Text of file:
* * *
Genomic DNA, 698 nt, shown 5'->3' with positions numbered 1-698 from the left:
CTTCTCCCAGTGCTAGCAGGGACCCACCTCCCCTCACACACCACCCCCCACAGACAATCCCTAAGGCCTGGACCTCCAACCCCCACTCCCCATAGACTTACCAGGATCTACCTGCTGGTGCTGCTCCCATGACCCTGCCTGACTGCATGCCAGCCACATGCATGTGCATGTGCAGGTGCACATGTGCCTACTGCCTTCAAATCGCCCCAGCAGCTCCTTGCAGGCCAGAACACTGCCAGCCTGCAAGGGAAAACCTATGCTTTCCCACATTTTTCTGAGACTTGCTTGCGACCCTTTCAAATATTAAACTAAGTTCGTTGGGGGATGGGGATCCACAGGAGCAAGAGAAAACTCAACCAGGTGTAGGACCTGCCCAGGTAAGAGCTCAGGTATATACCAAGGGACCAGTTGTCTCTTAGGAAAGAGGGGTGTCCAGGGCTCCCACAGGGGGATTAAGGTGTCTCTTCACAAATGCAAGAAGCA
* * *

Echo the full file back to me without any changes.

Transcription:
Genomic DNA, 698 nt, shown 5'->3' with positions numbered 1-698 from the left:
CTTCTCCCAGTGCTAGCAGGGACCCACCTCCCCTCACACACCACCCCCCACAGACAATCCCTAAGGCCTGGACCTCCAACCCCCACTCCCCATAGACTTACCAGGATCTACCTGCTGGTGCTGCTCCCATGACCCTGCCTGACTGCATGCCAGCCACATGCATGTGCATGTGCAGGTGCACATGTGCCTACTGCCTTCAAATCGCCCCAGCAGCTCCTTGCAGGCCAGAACACTGCCAGCCTGCAAGGGAAAACCTATGCTTTCCCACATTTTTCTGAGACTTGCTTGCGACCCTTTCAAATATTAAACTAAGTTCGTTGGGGGATGGGGATCCACAGGAGCAAGAGAAAACTCAACCAGGTGTAGGACCTGCCCAGGTAAGAGCTCAGGTATATACCAAGGGACCAGTTGTCTCTTAGGAAAGAGGGGTGTCCAGGGCTCCCACAGGGGGATTAAGGTGTCTCTTCACAAATGCAAGAAGCA